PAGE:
Rumblefish claims to own copyright to ambient birdsong on YouTube

Rumblefish, a company notorious for sending copyright takedown notices to YouTube alleging copyright violations in videos' soundtracks, demanded removal of a video whose audio consists entirely of ambient birdsong recorded during a walk in the woods. When the video's creator objected, Rumblefish repeated its accusation, and Google added the notation "These content owners have reviewed your video and confirmed their claims to some or all of its content: Entity: rumblefish Content Type: Sound Recording."

I posted a video which is basically just me walking and talking, outdoors, away from any possible source of music.

And apparently youtube identified my video as containing copyrighted music from a company called rumblefish. I filed a dispute, and now I'm waiting for said company to respond to it. Is this a freak occurrence? I feel pretty violated by this, a mysterious entity claiming to own my content and apparently profiting from it with ads.

There are birds singing in the background in the video, could they own the rights to birdsong?

Update: Rumblefish CEO Paul Anthony explains himself and his company in a Reddit AMA.

"Matched third party content. Entity: rumblefish Content Type: Musical Composition", but no music in the video (via /.)


  1. Minnie Riperton’s 1975 hit Loving You has birds chirping. I’m sure they are the exact same birds as here.

  2. There is a thread on Slashdot about this where the CEO and lead architect are talking about what’s going on right now:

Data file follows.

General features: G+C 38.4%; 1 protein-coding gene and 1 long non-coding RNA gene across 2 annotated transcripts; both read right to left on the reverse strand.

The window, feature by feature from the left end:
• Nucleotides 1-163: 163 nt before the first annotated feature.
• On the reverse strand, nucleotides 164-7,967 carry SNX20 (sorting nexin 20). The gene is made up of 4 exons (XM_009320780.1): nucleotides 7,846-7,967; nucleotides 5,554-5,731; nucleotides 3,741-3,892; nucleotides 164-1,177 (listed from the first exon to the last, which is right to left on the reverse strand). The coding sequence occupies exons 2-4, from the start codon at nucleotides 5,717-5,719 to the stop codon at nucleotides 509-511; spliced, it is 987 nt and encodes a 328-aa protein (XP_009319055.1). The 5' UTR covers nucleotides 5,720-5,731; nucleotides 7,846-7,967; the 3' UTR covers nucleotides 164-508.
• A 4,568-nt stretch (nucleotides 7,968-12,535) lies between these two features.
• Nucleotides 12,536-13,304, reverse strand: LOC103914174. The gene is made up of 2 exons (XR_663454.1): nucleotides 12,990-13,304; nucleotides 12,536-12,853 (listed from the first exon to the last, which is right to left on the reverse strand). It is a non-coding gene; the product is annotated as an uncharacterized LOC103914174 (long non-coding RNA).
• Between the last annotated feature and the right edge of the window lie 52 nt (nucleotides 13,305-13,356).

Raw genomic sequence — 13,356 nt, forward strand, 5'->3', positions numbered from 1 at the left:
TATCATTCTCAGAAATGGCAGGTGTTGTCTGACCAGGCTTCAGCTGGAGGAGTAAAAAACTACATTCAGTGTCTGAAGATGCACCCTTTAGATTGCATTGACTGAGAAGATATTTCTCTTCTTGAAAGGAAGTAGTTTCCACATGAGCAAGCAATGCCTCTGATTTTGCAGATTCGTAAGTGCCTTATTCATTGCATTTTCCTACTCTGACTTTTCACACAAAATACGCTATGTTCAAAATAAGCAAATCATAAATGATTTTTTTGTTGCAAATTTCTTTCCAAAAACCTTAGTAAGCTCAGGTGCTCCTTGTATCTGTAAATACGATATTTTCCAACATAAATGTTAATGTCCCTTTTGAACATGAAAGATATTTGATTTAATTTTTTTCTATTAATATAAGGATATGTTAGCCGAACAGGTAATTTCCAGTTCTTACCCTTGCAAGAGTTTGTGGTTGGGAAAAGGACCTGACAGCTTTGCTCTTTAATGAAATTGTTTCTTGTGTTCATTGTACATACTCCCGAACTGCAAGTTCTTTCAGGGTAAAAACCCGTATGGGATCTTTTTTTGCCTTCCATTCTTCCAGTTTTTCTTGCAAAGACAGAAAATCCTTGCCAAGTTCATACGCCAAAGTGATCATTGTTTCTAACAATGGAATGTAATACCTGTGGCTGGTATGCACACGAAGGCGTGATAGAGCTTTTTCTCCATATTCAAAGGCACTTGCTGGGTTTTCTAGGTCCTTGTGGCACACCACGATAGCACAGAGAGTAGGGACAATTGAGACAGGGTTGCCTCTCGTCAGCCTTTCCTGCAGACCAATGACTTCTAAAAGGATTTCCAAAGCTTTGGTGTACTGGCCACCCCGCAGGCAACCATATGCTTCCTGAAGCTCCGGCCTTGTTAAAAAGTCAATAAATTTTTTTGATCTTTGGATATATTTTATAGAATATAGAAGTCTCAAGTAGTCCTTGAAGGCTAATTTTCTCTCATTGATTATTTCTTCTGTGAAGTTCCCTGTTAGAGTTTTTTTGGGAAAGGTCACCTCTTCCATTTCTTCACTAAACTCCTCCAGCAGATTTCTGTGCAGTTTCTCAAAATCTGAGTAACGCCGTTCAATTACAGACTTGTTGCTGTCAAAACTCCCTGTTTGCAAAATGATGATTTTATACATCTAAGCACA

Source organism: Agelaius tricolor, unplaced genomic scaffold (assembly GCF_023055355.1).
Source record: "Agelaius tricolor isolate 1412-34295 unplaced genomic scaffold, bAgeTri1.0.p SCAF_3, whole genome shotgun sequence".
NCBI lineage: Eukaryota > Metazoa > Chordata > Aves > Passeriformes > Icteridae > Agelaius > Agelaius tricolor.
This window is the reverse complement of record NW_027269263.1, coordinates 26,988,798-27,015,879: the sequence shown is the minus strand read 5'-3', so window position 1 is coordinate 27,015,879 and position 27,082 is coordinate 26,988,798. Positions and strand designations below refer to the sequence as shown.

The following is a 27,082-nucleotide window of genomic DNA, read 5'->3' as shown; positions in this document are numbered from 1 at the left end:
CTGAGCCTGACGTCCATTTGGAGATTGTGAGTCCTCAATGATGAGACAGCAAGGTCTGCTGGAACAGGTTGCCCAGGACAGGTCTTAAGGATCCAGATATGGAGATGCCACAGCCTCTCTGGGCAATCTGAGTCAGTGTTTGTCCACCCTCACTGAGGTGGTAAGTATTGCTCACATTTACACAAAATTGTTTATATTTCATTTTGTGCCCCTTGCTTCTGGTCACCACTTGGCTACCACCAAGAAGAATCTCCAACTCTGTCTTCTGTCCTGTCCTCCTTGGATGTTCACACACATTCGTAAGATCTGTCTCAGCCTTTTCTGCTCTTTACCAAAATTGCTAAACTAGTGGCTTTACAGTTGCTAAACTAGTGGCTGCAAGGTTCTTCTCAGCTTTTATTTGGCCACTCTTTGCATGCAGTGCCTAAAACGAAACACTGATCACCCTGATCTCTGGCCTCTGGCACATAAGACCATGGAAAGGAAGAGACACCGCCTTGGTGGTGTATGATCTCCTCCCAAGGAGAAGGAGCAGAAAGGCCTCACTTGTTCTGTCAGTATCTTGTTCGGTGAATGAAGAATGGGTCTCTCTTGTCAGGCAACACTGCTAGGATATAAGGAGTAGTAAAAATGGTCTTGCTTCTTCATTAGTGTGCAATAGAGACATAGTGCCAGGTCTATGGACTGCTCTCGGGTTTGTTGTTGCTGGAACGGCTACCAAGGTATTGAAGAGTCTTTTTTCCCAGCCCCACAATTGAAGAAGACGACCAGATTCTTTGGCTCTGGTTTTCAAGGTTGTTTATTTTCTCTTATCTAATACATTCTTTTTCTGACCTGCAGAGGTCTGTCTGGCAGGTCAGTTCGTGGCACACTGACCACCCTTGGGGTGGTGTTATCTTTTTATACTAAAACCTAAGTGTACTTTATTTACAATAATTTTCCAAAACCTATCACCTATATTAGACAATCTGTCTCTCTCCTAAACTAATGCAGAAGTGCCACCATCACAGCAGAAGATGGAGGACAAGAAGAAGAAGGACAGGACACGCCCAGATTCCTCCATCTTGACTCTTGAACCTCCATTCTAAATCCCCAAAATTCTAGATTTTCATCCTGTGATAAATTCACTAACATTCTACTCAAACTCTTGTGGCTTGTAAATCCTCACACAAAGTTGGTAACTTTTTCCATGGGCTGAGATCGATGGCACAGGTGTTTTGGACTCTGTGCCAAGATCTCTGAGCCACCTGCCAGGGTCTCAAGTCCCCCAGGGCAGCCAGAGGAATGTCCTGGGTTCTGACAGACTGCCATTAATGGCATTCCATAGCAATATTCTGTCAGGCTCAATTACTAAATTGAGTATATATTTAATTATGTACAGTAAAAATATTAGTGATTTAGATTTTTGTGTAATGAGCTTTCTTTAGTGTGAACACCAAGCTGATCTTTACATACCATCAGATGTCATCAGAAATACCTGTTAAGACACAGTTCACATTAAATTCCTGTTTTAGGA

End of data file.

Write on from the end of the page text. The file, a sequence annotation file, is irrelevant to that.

1. after skimming it: no, they don’t talk about “what’s going on”.they have some lame excuses and are whining about working on sunday. I miss the piece “We made a fucking huge  mistake and will fix our processes immediately.”

      1. Deeper in the thread they do talk about fixing it, and admitting it will take a day or two to resolve permanently. Of course it’s a little hard to find under the mountain of angry posters and slashdot’s goofy thread layout. 

        It doesn’t excuse the mistake in any way, but it’s a better response than most content companies provide. I’ve got an ongoing dispute on one of my videos.. it’s been two weeks at least and I’ve received nothing but silence after the initial accusation. I think in this day and age, the response of the Rumblefish guys is the best we’re going to get.

        Unfortunately after being roasted on the internet, any kind of response is only going to become less common. 

        1.  “Unfortunately after being roasted on the internet, any kind of response is only going to become less common.”

          I don’t think so: The shitstorm was already 11 Beaufort before the company reacted.
          Maybe commenting on /. did them no good, but it definitely didn’t harmed them further.

      2. Hey there. I’m the one who whined about working on Sunday. ;-)

        There’s no question about what happened: we made a mistake in our manual review, and we’re working on fixing the process that lead to this particular situation.

        It took a few hours to confirm what happened, and I apologize for the waffling … I’m a developer, not a professional PR guy.

        1. “We made a mistake”?  I can’t for the life of me how ANYONE could “manually review” that video and come away with a conclusion that Rumblefish (or anyone besides the creator) owned any part of it.

          Perhaps you could elaborate on this mistake?

          1. This is very much a work in progress, so there isn’t a post-mortem we can share.